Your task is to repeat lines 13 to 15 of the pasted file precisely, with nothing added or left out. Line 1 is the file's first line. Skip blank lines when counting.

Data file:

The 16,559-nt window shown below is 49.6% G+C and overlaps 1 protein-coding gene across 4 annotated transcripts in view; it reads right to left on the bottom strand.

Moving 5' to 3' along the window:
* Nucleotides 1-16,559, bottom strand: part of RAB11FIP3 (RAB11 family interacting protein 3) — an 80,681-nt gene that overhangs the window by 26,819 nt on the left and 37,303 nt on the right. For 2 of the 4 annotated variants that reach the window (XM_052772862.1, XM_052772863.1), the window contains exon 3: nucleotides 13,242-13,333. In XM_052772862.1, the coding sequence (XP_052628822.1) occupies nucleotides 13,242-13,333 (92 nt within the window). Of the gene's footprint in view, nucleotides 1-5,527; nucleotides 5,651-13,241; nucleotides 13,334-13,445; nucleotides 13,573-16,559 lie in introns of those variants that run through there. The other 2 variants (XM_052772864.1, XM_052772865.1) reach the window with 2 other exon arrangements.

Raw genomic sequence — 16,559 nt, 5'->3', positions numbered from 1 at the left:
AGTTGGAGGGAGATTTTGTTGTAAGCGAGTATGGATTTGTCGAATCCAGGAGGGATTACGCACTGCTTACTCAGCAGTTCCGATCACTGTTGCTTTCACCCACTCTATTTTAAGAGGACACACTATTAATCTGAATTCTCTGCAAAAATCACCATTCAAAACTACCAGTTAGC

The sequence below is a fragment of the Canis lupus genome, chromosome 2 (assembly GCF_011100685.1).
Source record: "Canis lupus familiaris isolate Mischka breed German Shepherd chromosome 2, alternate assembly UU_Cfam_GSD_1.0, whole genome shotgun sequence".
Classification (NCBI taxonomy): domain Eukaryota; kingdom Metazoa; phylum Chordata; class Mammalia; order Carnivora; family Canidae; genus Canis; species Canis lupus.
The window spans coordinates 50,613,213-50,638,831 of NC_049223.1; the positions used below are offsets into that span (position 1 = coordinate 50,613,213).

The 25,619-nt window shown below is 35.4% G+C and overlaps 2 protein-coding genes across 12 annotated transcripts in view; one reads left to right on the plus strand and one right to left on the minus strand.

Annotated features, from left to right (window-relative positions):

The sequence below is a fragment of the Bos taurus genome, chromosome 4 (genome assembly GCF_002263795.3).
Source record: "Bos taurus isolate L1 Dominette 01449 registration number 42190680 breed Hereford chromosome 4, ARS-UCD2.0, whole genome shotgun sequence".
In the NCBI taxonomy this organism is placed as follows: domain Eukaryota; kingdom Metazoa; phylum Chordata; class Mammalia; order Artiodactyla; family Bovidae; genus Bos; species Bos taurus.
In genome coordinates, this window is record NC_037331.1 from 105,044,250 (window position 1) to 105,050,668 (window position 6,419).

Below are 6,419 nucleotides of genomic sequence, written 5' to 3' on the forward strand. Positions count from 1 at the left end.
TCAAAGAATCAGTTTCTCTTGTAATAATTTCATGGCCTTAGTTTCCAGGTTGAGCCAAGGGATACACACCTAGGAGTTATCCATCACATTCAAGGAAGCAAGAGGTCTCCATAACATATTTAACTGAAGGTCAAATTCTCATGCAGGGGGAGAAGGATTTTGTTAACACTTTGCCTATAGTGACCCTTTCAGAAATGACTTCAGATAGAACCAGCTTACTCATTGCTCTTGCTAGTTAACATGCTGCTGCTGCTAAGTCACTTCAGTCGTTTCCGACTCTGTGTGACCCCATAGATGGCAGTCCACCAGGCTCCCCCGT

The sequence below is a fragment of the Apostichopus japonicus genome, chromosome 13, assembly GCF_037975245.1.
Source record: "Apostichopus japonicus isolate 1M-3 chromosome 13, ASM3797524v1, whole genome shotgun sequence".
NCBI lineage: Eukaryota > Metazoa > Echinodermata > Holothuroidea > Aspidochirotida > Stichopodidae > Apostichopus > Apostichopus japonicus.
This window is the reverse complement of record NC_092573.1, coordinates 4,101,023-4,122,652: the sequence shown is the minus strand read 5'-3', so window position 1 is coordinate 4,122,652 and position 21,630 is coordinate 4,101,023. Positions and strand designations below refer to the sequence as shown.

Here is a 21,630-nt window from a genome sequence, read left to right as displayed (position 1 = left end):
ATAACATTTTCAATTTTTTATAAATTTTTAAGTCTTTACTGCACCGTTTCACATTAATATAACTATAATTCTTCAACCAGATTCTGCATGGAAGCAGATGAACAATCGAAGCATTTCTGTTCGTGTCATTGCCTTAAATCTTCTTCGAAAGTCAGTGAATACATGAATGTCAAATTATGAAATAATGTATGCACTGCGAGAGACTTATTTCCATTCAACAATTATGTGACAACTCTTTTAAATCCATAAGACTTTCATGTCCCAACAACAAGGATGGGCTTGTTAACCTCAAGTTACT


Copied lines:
Source record: "Bos taurus isolate L1 Dominette 01449 registration number 42190680 breed Hereford chromosome 4, ARS-UCD2.0, whole genome shotgun sequence".
In the NCBI taxonomy this organism is placed as follows: domain Eukaryota; kingdom Metazoa; phylum Chordata; class Mammalia; order Artiodactyla; family Bovidae; genus Bos; species Bos taurus.
In genome coordinates, this window is record NC_037331.1 from 105,044,250 (window position 1) to 105,050,668 (window position 6,419).